TOPIC

Genes

Rare or common, inherited or spontaneous, mutations form the core of autism risk.

March 2010
News

Postmortem brains point to impaired inhibition in autism

by  /  4 March 2010

Researchers have found a higher density of several types of interneurons — nerve cells that connect sensory and motor neurons in the brain— in postmortem brain tissue from individuals with autism, compared with healthy controls. The findings appear in the February issue of Acta Neurologica Scandinavica.

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News

Clinical, animal studies probe DISC1’s role in autism

by  /  1 March 2010

Several genetic and animal studies in the past year have found intriguing ties between autism and DISC1, one of the oldest candidate genes for psychiatric disorders.

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February 2010
News

People with autism stumble on self-other distinctions

by  /  25 February 2010

When thinking about themselves, adults with autism have lower activity in two specific brain regions than do healthy controls, according to an imaging study published in the February issue of Brain.

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News

Dog pedigrees unearth genes for psychiatric disease

by  /  22 February 2010

Researchers are using dogs as models of psychiatric and behavioral conditions, including obsessive-compulsive disorder and autism.

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News

Pregnancy drugs increase baby’s autism risk, group claims

by  /  16 February 2010

A class of medications widely used during pregnancy to treat asthma and prevent early labor increases the baby’s risk of autism and other psychiatric disorders, according to a controversial review in the American Journal of Obstetrics and Gynecology.

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News

Rare deletions on chromosome 16 tie autism to obesity

by  /  10 February 2010

Individuals who carry a large and rare deletion on chromosome 16 that is associated with autism are likely to have developmental delays, be obese or both, according to two studies published last week in Nature.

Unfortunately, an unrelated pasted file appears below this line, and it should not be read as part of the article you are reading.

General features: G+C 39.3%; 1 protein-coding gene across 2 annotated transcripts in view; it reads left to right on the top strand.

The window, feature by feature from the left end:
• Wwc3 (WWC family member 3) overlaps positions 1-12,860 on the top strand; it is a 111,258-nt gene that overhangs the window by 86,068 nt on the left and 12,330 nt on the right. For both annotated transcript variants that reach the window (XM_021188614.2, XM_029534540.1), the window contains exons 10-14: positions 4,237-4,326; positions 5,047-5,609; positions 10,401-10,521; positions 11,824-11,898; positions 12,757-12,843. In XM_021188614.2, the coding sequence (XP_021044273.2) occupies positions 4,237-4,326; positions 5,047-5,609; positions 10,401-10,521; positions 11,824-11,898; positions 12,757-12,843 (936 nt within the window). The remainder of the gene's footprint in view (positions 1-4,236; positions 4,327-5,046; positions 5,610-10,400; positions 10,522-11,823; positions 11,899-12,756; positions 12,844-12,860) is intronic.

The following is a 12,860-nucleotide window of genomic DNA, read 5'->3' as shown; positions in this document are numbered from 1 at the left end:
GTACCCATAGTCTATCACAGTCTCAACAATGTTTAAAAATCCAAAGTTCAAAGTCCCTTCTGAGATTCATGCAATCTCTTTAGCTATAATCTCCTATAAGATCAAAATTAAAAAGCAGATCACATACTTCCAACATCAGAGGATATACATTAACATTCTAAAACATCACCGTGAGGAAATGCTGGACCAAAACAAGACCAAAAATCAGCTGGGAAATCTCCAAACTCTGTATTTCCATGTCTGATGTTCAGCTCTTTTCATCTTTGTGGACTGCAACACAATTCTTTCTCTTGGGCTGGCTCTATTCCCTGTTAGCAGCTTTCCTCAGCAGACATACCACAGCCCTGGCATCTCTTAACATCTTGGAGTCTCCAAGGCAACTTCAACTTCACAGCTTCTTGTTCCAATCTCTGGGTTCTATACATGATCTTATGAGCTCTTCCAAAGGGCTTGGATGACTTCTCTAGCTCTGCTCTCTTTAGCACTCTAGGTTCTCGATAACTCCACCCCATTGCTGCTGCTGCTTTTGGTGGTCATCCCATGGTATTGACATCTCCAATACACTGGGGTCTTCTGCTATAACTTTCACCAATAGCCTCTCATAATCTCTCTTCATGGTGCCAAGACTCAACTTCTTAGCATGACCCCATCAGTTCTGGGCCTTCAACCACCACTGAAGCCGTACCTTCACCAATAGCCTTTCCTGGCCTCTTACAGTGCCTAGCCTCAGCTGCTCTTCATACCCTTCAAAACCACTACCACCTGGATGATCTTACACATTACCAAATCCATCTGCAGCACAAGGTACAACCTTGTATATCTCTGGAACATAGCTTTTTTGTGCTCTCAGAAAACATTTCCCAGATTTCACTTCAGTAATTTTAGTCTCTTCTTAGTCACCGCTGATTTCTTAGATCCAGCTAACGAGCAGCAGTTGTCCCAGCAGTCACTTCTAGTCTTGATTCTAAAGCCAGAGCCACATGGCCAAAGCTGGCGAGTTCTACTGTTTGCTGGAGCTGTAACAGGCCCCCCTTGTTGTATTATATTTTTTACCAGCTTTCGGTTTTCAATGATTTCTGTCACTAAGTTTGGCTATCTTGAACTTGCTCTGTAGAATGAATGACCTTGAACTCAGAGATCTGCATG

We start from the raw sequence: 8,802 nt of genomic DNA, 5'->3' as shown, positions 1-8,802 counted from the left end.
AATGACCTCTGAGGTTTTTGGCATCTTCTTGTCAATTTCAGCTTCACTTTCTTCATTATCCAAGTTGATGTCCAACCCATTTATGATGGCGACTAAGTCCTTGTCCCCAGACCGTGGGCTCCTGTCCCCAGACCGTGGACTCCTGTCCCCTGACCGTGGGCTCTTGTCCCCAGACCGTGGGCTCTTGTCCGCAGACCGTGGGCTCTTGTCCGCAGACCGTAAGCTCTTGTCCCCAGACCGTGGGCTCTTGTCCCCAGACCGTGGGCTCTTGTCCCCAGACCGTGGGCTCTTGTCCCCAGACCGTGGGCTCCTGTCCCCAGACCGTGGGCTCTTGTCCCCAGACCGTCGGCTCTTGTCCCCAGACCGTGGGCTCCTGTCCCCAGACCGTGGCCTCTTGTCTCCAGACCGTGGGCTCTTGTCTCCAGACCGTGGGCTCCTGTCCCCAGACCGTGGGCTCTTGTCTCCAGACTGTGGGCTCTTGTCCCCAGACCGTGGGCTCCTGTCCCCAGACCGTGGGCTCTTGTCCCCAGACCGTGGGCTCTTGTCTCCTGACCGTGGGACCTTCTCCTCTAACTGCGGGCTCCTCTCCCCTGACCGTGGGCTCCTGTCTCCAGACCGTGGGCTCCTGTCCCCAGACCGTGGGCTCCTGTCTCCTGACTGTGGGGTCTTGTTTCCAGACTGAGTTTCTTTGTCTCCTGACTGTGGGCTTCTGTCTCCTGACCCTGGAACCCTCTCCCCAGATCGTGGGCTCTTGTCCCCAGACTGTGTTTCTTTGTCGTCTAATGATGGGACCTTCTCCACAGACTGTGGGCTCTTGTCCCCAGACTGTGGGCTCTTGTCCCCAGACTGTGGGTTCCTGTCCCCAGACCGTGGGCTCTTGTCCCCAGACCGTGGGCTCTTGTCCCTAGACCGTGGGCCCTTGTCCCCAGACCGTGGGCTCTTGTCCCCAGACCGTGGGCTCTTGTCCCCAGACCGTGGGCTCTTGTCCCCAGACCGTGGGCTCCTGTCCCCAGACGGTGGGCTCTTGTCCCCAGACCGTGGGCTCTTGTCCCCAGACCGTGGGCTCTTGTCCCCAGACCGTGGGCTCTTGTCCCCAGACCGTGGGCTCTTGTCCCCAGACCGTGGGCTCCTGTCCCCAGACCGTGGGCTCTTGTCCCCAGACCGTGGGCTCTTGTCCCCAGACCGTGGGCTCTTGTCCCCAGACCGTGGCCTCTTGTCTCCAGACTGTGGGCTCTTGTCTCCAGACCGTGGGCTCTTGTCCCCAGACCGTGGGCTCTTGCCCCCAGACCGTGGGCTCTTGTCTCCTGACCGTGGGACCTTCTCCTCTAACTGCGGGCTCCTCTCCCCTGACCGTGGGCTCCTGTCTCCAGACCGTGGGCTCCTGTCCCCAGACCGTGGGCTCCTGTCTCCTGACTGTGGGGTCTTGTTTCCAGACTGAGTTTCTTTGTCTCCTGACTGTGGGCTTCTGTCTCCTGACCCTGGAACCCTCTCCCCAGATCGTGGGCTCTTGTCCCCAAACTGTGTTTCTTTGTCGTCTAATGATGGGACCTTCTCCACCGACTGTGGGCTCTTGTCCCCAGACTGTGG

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News

Tuberous sclerosis linked to brain cell migration

by  /  8 February 2010

The TSC2 gene, mutations in which cause tuberous sclerosis complex, is needed for budding nerve fibers to find their proper targets in the brain, according to a mouse study published in Nature Neuroscience.

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News

Variants in trust hormone receptor up the risk for autism

by  /  1 February 2010

Genetic variations that tweak the brain’s release of oxytocin — a hormone involved in social bonding and establishing trust — may increase the risk of developing autism or traits of the disorder, according to three new studies published in the past few months.

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News / Toolbox

Super-cool synapses

by  /  1 February 2010

A chilling new technique shows the intricate and coordinated activity of previously mysterious pieces of the synapse, the all-important junction between neurons that allows cells to talk to each other.

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January 2010
News / Profiles

Guoping Feng: Unearthing the roots of compulsive behavior

by  /  4 January 2010

Guoping Feng’s perseverance has proven a boon to the hundreds of neuroscientists who rely on his most celebrated scientific achievement: two dozen mouse strains engineered to have brightly colored brain cells. By creating the first robust mouse model of obsessive-compulsive disorder, Feng has also found a way to study repetitive behaviors, one of the three core characteristics of autism.

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